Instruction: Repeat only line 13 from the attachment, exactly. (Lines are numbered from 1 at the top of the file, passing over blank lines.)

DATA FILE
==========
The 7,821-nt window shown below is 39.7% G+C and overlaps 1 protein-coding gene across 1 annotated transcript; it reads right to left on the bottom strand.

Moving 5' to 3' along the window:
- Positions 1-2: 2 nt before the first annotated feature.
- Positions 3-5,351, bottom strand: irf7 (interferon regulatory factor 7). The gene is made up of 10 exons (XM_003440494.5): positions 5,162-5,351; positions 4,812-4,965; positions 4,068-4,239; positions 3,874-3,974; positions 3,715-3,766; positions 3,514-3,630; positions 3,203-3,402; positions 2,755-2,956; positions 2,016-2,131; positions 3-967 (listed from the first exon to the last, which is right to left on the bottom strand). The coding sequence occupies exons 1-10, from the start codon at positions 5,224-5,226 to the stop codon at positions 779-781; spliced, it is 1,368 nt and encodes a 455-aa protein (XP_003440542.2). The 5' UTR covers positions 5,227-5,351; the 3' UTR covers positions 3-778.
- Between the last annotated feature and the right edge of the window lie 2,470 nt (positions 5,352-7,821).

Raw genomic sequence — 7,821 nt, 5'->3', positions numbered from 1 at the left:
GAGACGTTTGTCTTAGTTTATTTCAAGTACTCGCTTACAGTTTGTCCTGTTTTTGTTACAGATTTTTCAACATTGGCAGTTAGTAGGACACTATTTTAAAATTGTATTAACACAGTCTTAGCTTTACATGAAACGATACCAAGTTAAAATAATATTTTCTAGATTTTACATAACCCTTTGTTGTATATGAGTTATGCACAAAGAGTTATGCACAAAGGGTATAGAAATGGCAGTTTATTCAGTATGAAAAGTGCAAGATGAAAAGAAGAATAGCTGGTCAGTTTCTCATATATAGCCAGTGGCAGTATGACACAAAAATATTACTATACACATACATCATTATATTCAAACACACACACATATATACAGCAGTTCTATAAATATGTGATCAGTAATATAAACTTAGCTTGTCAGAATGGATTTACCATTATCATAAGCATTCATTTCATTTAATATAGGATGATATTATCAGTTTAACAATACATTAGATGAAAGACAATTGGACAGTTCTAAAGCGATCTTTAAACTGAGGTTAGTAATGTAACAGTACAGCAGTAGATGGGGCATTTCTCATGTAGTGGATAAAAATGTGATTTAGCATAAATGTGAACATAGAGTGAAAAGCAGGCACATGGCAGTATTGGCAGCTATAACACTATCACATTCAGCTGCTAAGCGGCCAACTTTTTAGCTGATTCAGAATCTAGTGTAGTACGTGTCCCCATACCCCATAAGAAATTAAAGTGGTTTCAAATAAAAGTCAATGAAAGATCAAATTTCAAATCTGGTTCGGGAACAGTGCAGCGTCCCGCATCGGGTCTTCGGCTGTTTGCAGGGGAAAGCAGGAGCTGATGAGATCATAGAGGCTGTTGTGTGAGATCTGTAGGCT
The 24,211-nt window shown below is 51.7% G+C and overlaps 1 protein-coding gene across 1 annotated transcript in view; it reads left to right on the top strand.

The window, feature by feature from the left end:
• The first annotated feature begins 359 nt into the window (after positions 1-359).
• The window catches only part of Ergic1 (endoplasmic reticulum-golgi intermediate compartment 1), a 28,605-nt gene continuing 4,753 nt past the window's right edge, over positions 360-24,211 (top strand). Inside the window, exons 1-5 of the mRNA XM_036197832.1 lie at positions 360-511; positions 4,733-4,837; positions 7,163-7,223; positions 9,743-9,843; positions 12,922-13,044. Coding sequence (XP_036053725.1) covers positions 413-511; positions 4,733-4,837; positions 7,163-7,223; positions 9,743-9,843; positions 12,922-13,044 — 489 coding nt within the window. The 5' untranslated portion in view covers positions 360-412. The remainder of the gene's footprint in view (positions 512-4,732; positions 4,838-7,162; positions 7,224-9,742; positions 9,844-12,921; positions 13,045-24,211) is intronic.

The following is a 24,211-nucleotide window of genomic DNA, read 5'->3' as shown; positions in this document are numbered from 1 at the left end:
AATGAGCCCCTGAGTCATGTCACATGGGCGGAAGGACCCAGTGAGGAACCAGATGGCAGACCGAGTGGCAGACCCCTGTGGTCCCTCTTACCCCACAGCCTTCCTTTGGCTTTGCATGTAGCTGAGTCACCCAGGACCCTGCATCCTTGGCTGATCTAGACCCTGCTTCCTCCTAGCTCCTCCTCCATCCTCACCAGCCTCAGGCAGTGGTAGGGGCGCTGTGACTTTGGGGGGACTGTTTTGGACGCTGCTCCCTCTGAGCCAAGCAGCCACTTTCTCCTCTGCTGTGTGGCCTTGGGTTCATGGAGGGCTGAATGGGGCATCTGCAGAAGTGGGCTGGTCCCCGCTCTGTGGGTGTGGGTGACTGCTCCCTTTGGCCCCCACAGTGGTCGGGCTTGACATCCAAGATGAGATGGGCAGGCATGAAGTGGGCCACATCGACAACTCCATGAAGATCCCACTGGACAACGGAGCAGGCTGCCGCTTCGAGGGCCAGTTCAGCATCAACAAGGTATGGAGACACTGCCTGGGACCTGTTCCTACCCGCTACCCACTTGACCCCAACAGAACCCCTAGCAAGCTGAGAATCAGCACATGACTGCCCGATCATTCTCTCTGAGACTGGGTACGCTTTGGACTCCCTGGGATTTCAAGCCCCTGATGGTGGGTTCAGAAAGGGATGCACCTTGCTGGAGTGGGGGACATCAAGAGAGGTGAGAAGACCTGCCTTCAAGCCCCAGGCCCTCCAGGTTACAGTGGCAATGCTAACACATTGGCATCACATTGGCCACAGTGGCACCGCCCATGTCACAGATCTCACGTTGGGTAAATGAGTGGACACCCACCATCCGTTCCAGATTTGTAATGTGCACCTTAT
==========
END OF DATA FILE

AATGAGCCCCTGAGTCATGTCACATGGGCGGAAGGACCCAGTGAGGAACCAGATGGCAGACCGAGTGGCAGACCCCTGTGGTCCCTCTTACCCCACAGCCTTCCTTTGGCTTTGCATGTAGCTGAGTCACCCAGGACCCTGCATCCTTGGCTGATCTAGACCCTGCTTCCTCCTAGCTCCTCCTCCATCCTCACCAGCCTCAGGCAGTGGTAGGGGCGCTGTGACTTTGGGGGGACTGTTTTGGACGCTGCTCCCTCTGAGCCAAGCAGCCACTTTCTCCTCTGCTGTGTGGCCTTGGGTTCATGGAGGGCTGAATGGGGCATCTGCAGAAGTGGGCTGGTCCCCGCTCTGTGGGTGTGGGTGACTGCTCCCTTTGGCCCCCACAGTGGTCGGGCTTGACATCCAAGATGAGATGGGCAGGCATGAAGTGGGCCACATCGACAACTCCATGAAGATCCCACTGGACAACGGAGCAGGCTGCCGCTTCGAGGGCCAGTTCAGCATCAACAAGGTATGGAGACACTGCCTGGGACCTGTTCCTACCCGCTACCCACTTGACCCCAACAGAACCCCTAGCAAGCTGAGAATCAGCACATGACTGCCCGATCATTCTCTCTGAGACTGGGTACGCTTTGGACTCCCTGGGATTTCAAGCCCCTGATGGTGGGTTCAGAAAGGGATGCACCTTGCTGGAGTGGGGGACATCAAGAGAGGTGAGAAGACCTGCCTTCAAGCCCCAGGCCCTCCAGGTTACAGTGGCAATGCTAACACATTGGCATCACATTGGCCACAGTGGCACCGCCCATGTCACAGATCTCACGTTGGGTAAATGAGTGGACACCCACCATCCGTTCCAGATTTGTAATGTGCACCTTAT